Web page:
by Michael Oppenheimer and Robert H. Boyle
“The year is 2050. Global warming has remade the face of the Earth.” Americans have swarmed northward to escape heat, fires and flooding. Duluth now bulges with 1.3 million people; Toronto has 11 million. In 2015, alligators had reached the Potomac River. In 2031, Washington, D.C., had sweltered almost three months in 90°-plus weather, and Congress voted to move the summer capital to Marquette, Mich.
This scenario, the authors say, is perfectly plausible if the average global temperature rises just 3 degrees. More frightening is this disagreeable complication: The atmosphere reflects a 40-year lag time in gases buildup—meaning that what we’re experiencing today is actually the effect of what we were pouring into the air circa 1950.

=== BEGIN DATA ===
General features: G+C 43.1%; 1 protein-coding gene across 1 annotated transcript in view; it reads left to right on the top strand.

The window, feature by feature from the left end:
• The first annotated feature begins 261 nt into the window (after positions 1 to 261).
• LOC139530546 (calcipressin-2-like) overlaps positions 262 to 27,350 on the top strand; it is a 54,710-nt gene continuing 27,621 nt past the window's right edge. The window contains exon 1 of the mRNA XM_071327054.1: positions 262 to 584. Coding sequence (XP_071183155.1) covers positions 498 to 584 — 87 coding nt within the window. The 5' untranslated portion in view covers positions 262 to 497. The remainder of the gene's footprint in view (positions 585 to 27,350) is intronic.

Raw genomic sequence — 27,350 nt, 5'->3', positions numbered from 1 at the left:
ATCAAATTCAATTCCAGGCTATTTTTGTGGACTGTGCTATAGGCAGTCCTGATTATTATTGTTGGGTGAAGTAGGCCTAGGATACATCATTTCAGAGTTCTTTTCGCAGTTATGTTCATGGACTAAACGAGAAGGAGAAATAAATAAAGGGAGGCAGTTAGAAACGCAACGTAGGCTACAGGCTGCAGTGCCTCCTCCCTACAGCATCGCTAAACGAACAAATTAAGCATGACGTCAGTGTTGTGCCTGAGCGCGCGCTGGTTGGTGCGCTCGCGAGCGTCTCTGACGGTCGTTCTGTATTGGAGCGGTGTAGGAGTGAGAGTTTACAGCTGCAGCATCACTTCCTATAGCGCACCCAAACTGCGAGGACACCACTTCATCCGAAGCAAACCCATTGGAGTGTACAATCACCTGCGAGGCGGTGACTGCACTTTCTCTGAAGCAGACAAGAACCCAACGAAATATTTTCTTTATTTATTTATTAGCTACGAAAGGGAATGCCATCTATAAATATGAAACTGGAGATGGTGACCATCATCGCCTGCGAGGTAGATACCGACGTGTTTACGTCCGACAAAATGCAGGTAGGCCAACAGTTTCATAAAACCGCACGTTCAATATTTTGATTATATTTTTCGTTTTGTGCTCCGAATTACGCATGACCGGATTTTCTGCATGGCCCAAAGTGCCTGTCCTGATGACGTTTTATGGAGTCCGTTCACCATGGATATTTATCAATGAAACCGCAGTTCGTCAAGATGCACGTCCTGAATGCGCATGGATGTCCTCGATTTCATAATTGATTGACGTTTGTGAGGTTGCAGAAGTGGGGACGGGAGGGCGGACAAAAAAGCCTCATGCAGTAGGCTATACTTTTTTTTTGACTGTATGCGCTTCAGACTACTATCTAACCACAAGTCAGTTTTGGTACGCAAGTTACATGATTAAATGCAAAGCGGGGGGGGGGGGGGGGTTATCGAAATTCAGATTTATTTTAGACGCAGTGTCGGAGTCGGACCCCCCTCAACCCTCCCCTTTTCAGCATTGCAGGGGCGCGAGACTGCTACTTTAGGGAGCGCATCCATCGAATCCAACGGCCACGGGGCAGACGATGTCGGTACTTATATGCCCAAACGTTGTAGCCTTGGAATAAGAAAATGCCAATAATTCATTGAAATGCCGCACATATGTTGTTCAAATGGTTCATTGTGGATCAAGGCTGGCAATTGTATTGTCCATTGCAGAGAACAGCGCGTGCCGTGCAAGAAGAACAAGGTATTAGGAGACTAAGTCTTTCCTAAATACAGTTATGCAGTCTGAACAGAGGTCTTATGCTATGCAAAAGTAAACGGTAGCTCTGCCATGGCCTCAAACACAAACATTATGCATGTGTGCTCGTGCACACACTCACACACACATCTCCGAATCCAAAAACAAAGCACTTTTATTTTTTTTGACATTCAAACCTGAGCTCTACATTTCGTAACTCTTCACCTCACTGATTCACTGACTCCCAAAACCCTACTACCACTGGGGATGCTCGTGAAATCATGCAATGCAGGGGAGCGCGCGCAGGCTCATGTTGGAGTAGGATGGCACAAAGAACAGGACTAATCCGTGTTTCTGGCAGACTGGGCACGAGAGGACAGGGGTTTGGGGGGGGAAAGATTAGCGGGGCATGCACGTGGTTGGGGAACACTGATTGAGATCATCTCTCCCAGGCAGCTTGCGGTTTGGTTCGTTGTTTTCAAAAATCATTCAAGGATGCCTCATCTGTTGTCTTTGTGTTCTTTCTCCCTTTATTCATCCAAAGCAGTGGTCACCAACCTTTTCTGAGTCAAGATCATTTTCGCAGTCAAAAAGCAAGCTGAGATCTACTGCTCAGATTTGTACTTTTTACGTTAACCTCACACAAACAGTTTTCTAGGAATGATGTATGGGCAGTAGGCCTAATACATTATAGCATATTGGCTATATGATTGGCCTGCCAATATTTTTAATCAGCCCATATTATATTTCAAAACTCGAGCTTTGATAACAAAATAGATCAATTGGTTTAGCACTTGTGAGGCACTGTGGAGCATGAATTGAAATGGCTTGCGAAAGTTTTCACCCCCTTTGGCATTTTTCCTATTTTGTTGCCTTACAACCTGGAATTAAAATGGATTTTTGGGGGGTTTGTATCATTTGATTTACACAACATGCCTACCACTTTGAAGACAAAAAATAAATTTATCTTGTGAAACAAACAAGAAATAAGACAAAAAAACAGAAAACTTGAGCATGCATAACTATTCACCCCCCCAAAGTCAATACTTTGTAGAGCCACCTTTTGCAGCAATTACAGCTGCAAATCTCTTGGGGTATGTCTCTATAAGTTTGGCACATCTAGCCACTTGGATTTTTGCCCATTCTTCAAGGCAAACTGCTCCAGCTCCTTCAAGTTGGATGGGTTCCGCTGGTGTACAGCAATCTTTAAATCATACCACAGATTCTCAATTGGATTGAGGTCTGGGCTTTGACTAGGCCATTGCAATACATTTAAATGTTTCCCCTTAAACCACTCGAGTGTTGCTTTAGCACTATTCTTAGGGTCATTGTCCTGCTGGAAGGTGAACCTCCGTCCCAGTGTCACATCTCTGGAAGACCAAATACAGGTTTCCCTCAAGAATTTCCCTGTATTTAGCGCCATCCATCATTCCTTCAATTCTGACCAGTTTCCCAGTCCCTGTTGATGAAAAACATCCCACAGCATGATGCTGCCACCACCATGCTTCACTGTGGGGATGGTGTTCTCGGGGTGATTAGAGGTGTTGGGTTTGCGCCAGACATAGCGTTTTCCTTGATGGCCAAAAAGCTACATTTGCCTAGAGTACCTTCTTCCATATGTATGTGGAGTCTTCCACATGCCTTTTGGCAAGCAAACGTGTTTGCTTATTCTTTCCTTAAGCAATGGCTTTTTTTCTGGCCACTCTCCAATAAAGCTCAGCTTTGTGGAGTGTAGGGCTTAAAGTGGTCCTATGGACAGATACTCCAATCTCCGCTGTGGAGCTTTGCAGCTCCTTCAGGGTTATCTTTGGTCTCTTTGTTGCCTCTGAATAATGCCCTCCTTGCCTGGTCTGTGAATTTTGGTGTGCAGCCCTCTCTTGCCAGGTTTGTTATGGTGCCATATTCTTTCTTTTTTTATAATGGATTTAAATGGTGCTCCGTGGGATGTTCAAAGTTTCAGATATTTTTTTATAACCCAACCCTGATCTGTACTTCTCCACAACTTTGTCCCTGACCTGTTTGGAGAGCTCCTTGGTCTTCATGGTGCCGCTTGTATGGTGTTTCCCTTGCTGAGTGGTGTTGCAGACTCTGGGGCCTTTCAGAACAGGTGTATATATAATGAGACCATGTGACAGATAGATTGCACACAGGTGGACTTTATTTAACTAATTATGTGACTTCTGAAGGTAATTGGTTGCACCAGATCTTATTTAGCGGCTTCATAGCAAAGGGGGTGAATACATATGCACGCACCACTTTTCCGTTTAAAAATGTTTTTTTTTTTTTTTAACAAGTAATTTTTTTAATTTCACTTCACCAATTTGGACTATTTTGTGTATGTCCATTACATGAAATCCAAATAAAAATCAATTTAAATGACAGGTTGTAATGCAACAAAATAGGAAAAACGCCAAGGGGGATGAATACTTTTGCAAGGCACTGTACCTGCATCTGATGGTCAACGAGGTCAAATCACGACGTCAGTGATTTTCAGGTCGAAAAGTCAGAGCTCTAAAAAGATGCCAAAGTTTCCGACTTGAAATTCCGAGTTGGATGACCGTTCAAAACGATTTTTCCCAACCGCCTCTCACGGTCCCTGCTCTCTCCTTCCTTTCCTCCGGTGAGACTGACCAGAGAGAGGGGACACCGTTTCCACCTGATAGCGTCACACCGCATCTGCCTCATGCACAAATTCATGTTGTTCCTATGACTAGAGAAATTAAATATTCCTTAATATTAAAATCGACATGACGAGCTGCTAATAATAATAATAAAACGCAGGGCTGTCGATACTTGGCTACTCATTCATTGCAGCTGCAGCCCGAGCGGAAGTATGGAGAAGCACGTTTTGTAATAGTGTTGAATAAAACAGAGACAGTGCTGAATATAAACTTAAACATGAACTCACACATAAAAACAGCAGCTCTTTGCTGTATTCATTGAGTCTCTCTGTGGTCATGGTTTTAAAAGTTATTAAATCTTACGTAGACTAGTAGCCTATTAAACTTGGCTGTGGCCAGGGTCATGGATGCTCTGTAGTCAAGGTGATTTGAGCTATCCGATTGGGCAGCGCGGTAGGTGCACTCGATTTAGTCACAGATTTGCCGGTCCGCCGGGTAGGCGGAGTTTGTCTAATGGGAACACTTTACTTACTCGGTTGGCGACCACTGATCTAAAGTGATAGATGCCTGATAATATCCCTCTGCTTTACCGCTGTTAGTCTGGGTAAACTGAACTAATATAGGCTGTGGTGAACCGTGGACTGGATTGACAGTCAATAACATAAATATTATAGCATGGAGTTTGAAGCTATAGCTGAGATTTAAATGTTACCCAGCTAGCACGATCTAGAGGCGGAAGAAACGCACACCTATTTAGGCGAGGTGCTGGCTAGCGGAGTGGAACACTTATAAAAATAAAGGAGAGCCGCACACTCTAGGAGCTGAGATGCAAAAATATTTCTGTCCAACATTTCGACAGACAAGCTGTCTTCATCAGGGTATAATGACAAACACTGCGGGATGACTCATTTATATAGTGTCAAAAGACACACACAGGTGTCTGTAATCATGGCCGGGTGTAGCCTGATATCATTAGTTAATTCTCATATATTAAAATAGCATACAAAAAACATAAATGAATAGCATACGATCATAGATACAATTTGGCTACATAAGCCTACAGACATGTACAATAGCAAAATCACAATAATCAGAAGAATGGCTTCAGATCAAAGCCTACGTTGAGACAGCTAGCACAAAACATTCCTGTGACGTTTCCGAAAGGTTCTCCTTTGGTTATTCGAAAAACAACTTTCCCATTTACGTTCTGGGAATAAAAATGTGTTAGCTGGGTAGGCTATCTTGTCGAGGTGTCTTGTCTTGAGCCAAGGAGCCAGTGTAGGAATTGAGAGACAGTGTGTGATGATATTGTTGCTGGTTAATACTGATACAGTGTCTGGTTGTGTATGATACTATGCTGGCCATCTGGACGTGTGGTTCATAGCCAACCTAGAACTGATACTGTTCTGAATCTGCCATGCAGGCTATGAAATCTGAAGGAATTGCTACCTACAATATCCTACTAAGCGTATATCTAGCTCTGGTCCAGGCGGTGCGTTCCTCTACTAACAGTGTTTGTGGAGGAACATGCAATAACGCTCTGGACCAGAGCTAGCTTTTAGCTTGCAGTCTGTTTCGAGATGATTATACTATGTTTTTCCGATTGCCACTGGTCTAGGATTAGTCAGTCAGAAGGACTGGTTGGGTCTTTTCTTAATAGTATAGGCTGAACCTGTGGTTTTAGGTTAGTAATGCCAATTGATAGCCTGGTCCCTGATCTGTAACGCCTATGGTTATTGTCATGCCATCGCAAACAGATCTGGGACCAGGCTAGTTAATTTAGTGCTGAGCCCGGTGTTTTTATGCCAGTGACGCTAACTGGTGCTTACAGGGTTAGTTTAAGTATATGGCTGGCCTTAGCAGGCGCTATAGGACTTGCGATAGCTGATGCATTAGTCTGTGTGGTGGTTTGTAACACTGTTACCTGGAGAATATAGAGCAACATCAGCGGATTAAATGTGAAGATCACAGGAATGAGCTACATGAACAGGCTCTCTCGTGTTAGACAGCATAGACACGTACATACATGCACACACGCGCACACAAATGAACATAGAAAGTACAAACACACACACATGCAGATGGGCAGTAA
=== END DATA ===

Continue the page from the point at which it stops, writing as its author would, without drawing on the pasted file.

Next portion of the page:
With remarkable calm, Boyle (an environmental writer) and Oppenheimer (director of the New York City-based Global Atmosphere Program) lay out a plan for an economic transition to cleaner solar and hydrogen fuel energy. They urge scientists to end their quarrels over statistical models and methodological questions so they can focus on solutions; they call on politicians to look beyond the next election. Then, perhaps, our children won’t have to debate global warming in 2030 in their homes north of the Arctic Circle. (Basic, $19.95)